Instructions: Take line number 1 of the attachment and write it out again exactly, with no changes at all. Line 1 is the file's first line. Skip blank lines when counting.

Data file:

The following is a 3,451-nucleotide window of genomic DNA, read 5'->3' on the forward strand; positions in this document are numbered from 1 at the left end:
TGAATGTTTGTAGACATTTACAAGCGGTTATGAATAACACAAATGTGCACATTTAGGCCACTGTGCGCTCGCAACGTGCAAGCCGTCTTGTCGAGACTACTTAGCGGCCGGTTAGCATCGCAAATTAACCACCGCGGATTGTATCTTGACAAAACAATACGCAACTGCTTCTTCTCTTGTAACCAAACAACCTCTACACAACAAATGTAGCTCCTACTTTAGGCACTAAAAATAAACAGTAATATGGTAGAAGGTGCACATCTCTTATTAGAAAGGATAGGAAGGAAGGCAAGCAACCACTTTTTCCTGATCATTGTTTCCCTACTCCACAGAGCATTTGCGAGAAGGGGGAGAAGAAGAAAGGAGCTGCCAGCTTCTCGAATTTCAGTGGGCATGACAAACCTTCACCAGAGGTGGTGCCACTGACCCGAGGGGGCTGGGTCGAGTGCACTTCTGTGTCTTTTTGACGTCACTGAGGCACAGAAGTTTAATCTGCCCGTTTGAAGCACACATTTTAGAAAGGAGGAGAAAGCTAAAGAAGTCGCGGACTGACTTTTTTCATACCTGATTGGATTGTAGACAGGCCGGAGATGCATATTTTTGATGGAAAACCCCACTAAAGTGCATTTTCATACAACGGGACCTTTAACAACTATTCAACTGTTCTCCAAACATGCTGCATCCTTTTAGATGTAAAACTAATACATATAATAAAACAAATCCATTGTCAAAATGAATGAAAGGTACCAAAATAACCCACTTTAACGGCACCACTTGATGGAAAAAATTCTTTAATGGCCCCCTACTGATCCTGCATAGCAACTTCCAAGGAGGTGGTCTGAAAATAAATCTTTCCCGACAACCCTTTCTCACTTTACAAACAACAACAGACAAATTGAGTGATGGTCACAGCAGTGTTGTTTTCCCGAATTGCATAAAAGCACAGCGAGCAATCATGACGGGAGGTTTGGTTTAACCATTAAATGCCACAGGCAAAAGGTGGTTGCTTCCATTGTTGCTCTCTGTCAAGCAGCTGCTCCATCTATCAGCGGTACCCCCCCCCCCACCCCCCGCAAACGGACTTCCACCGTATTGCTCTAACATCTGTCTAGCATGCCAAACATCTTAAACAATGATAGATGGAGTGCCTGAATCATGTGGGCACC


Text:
The following is a 3,451-nucleotide window of genomic DNA, read 5'->3' on the forward strand; positions in this document are numbered from 1 at the left end: